The Coming of French Absolutism: The Struggle for Tax Reform in the Province of Dauphiné 1540-1640
The introduction of absolutism in France has conventionally been seen as a process of centralization imposed from the top down. The Crown, the chancellor, the principal ministers, and the secretaries of state are all supposed to have worked in concert to break the power of the nobles and governors, abolish local Estates, and even intervene in the selection of municipal councillors. The fiscal and institutional development of the province of Dauphiné, however, suggests a very different absolutist dynamic. While it is clear that the Crown wanted to standardize and, when possible, centralize the institutions of the province, it is equally clear that , from the 1540s on, certain groups anxious for provincial tax reform actively encouraged royal intervention.
Daniel Hickey analyses the individuals and groups that directed each stage of the struggle for tax reform: rural villagers, the élite of the ten major cities, lawyers and legal groups, and new and old nobles. Each group expressed itself through the means available to it: peasant revolt, courtroom hearings, local village meetings, or lobbying at court.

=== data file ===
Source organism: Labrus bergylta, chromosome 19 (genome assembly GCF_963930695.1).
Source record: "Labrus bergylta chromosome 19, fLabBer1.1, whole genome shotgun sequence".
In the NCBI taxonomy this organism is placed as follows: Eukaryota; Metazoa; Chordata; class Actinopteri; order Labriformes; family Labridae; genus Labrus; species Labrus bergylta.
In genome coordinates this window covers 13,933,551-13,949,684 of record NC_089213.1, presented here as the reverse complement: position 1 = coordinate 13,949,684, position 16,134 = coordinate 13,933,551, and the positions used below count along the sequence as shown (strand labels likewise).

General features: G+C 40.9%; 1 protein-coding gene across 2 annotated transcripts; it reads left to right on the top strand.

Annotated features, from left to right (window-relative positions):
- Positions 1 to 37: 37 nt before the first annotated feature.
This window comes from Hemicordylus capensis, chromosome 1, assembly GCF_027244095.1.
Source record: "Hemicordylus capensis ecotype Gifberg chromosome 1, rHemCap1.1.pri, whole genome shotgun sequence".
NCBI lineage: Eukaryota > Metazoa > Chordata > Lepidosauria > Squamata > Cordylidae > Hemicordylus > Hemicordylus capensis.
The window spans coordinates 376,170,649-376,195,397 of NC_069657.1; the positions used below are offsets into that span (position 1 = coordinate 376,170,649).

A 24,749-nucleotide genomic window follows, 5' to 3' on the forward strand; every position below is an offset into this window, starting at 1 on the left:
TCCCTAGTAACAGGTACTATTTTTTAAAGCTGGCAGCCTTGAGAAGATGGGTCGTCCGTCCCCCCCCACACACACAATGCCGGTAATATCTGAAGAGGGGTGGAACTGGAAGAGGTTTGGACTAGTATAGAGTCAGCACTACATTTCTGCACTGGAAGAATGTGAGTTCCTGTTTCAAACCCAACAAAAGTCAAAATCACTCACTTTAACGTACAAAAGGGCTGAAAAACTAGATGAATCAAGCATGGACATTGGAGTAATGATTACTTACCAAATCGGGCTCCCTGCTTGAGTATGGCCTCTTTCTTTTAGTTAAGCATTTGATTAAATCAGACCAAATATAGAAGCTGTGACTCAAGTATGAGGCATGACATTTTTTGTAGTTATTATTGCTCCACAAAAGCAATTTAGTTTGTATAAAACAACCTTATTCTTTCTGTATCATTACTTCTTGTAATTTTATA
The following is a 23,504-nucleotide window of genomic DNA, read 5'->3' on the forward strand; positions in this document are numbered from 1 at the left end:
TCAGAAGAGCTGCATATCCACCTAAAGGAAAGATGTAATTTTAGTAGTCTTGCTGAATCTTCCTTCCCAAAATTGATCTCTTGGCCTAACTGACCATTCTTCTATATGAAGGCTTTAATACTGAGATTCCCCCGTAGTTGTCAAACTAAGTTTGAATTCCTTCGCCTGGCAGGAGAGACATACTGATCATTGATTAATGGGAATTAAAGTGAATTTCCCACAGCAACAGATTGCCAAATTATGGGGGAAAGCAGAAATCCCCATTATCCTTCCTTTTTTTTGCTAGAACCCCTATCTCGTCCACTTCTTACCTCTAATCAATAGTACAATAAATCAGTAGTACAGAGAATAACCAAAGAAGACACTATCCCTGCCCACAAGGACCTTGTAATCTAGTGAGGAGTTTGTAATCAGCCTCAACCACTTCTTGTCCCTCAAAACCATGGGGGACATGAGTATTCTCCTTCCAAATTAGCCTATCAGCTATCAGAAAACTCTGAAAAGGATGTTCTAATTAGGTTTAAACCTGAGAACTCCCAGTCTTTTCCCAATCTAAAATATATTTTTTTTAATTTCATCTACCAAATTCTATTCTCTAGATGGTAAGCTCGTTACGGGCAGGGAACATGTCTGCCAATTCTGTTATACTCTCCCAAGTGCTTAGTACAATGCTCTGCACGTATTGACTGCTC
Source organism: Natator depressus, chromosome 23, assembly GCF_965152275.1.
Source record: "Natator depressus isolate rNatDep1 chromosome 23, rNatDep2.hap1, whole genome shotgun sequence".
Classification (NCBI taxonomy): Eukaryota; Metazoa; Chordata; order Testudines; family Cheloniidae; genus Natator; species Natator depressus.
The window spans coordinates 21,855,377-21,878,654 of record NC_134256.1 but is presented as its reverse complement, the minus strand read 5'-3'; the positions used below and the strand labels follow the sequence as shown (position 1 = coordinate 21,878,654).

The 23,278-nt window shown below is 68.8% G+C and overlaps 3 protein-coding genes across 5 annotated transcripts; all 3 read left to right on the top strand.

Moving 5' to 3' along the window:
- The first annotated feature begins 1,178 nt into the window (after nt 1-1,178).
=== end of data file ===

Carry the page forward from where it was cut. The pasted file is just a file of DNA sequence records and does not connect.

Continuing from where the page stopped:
The social alliances made during the struggle were temporary in nature and often united groups that would normally have been opposed to each other. But they were effective. Hickey identifies two major results of this social movement: the Crown was able to take major steps towards integrating Dauphiné into the kingdom, and the province's fiscal structure underwent a major reform.
- Series: Heritage
- World Rights
- Page Count: 286 pages
- Dimensions: 6.0in x 1.0in x 9.0in
Author InformationDaniel Hickey is a professor emeritus and former chairman of the Département d’histoire et de géographie de l’Université de Moncton.
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